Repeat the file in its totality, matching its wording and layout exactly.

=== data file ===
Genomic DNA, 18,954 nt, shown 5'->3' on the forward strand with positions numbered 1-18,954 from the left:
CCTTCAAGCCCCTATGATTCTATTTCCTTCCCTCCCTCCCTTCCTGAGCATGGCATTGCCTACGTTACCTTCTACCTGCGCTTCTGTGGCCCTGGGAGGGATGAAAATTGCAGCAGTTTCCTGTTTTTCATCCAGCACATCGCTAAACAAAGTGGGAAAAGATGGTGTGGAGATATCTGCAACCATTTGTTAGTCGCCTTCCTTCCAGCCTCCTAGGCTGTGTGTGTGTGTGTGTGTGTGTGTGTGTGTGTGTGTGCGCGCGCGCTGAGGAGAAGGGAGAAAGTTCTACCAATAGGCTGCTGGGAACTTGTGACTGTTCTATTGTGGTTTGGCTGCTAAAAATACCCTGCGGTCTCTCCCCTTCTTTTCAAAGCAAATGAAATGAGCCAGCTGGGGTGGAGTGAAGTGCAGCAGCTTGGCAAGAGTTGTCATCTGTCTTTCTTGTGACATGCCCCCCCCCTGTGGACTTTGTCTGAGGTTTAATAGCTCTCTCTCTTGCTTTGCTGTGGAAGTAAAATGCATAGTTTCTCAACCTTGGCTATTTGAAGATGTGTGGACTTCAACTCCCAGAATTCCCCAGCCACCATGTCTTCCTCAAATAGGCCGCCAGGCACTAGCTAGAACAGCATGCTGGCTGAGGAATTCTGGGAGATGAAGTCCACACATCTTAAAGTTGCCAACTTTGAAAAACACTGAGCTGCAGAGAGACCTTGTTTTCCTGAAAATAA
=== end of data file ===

Genomic DNA, 18,954 nt, shown 5'->3' on the forward strand with positions numbered 1-18,954 from the left:
CCTTCAAGCCCCTATGATTCTATTTCCTTCCCTCCCTCCCTTCCTGAGCATGGCATTGCCTACGTTACCTTCTACCTGCGCTTCTGTGGCCCTGGGAGGGATGAAAATTGCAGCAGTTTCCTGTTTTTCATCCAGCACATCGCTAAACAAAGTGGGAAAAGATGGTGTGGAGATATCTGCAACCATTTGTTAGTCGCCTTCCTTCCAGCCTCCTAGGCTGTGTGTGTGTGTGTGTGTGTGTGTGTGTGTGTGTGTGCGCGCGCGCTGAGGAGAAGGGAGAAAGTTCTACCAATAGGCTGCTGGGAACTTGTGACTGTTCTATTGTGGTTTGGCTGCTAAAAATACCCTGCGGTCTCTCCCCTTCTTTTCAAAGCAAATGAAATGAGCCAGCTGGGGTGGAGTGAAGTGCAGCAGCTTGGCAAGAGTTGTCATCTGTCTTTCTTGTGACATGCCCCCCCCCTGTGGACTTTGTCTGAGGTTTAATAGCTCTCTCTCTTGCTTTGCTGTGGAAGTAAAATGCATAGTTTCTCAACCTTGGCTATTTGAAGATGTGTGGACTTCAACTCCCAGAATTCCCCAGCCACCATGTCTTCCTCAAATAGGCCGCCAGGCACTAGCTAGAACAGCATGCTGGCTGAGGAATTCTGGGAGATGAAGTCCACACATCTTAAAGTTGCCAACTTTGAAAAACACTGAGCTGCAGAGAGACCTTGTTTTCCTGAAAATAA